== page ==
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Is it OK to throw exceptions from constructors? Some of us may have heard that it is wrong but don’t really remember why. There are lots of philosophical arguments about this question, you may become confused trying to understand what’s the right thing to do. Does it mater if we are developing with C++ or any other .Net language like C#? I am writing this article to shed some light on the “throwing exceptions from constructors” topic.
Constructors can’t return values, so we pretty much have to throw an exception to indicate that the object couldn’t be constructed. Some of you may grasp that constructors are supposed to handle simple tasks like initialization and if someone is up to the stage where he needs to throw exceptions from constructor, reviewing his code would be a better idea. I don’t agree with that! When we get parameters to a constructor, we may need to check their validity. How would you notify about an invalid parameter? As I already said, constructors can’t return values, and I really don’t think that adding an Init() method is a good idea – it is an error prone model that permits partially constructed objects to exist.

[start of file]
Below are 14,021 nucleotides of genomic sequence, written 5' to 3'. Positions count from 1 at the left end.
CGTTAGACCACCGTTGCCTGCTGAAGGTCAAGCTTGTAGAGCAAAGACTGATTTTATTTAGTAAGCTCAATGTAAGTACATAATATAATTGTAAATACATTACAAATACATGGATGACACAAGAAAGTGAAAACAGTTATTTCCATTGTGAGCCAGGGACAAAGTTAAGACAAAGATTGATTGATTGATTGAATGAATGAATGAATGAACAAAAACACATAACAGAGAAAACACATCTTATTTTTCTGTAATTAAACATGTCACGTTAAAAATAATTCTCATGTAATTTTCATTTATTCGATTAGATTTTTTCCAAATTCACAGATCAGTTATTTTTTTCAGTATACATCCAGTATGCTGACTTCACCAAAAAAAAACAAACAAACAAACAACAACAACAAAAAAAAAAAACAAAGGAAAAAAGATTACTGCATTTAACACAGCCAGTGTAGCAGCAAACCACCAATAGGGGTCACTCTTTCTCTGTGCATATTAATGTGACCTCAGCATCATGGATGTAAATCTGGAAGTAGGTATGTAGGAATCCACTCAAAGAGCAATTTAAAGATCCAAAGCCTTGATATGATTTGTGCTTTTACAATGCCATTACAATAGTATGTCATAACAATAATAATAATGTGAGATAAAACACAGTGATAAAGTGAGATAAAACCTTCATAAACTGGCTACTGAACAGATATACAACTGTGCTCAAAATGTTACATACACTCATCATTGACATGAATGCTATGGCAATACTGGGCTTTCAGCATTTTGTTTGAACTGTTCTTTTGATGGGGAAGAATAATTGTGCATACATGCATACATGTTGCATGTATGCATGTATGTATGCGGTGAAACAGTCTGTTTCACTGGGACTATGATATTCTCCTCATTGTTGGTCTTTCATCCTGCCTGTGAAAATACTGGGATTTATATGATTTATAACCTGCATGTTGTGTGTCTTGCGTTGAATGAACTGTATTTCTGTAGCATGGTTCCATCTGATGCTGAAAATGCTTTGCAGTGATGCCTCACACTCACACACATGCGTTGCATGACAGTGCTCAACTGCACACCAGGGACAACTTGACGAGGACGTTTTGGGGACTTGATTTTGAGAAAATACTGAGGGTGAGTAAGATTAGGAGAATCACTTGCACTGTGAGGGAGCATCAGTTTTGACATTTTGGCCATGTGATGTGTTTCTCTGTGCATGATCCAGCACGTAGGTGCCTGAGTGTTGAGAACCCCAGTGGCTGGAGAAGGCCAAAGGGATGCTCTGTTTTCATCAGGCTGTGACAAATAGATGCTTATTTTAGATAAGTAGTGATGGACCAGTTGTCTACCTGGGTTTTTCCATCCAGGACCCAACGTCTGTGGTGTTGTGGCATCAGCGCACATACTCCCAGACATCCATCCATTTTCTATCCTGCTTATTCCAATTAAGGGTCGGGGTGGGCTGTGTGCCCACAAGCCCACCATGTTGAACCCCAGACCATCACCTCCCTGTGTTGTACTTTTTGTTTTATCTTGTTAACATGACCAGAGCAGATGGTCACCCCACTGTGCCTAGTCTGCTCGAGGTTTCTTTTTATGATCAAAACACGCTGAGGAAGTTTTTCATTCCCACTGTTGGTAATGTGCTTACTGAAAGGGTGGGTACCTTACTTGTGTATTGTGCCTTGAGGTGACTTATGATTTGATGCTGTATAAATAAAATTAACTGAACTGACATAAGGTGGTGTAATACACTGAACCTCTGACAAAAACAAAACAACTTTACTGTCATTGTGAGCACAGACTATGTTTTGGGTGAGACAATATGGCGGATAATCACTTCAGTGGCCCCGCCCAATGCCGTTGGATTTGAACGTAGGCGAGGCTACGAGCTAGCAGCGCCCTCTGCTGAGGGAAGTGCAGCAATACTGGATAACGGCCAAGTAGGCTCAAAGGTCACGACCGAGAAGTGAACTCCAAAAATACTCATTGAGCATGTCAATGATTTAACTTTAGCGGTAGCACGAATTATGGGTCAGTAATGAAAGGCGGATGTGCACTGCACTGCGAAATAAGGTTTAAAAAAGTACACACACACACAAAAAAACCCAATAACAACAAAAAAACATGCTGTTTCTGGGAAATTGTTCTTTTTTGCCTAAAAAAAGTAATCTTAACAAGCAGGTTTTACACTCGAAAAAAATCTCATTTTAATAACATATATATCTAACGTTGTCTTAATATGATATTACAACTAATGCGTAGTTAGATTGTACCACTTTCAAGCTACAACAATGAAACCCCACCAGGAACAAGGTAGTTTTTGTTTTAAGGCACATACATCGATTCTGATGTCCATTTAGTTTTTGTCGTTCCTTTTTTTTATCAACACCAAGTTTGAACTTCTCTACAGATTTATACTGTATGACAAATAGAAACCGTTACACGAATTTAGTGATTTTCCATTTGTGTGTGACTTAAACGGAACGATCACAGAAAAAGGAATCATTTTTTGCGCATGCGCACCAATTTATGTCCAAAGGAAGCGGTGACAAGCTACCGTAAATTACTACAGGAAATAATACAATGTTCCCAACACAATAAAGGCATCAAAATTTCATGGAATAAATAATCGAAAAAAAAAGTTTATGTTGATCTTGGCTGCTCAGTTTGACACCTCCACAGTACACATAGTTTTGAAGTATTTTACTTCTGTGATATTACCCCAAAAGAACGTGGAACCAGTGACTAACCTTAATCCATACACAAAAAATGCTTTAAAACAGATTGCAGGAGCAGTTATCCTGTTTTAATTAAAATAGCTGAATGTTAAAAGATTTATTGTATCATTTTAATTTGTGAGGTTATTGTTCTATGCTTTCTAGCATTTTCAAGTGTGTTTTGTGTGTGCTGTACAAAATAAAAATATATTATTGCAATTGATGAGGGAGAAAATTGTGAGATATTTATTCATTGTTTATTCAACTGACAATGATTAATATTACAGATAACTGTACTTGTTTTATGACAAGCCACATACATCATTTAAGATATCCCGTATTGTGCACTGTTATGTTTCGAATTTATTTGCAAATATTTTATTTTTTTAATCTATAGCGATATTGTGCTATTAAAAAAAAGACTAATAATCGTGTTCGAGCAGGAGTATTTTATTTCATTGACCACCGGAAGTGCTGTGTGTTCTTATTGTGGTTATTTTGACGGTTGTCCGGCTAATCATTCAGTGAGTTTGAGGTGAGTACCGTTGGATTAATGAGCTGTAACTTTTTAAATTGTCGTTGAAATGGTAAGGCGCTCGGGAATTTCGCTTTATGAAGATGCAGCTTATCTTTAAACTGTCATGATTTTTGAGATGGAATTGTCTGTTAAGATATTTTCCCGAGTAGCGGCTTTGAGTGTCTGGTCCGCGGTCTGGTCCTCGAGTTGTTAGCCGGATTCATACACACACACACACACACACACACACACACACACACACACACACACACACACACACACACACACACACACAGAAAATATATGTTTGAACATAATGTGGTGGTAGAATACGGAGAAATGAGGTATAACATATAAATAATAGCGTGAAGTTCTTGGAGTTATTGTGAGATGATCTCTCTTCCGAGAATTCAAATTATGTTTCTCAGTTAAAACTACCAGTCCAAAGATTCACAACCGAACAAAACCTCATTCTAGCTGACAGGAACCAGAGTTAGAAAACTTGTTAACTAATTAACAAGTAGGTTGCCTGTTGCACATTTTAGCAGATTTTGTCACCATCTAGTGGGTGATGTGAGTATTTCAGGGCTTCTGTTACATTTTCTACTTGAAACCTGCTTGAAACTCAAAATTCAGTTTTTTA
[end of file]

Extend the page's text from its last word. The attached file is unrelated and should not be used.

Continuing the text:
I know that exceptions were initially invented and designed specifically to support failures in constructor. You can read Bjarne Stroustrups (who designed and implemented the C++ programming language) presentation about “Standard-Library Exception Safety” and read page 36 to see it in your own eyes. It’s reasonable for a constructor to throw an exception as long as it cleans itself up properly. If you follow the RAII paradigm (Resource Acquisition Is Initialization) then it is quite common for a constructor to do meaningful work. So, it is OK to throw exceptions from constructors in C++. Just don’t throw them from destructors…
In .Net and C# specifically, there is no single reason to avoid this behavior – the finalizer will be called even on exceptional construction. Besides that, exceptions are thrown from constructors everywhere in the .Net Framework, just look at Guid, DateTime, Queue, FileStream and many other .Net constructors. So, it is OK to throw exceptions from constructors in C# too.
Do you throw exceptions from constructors?
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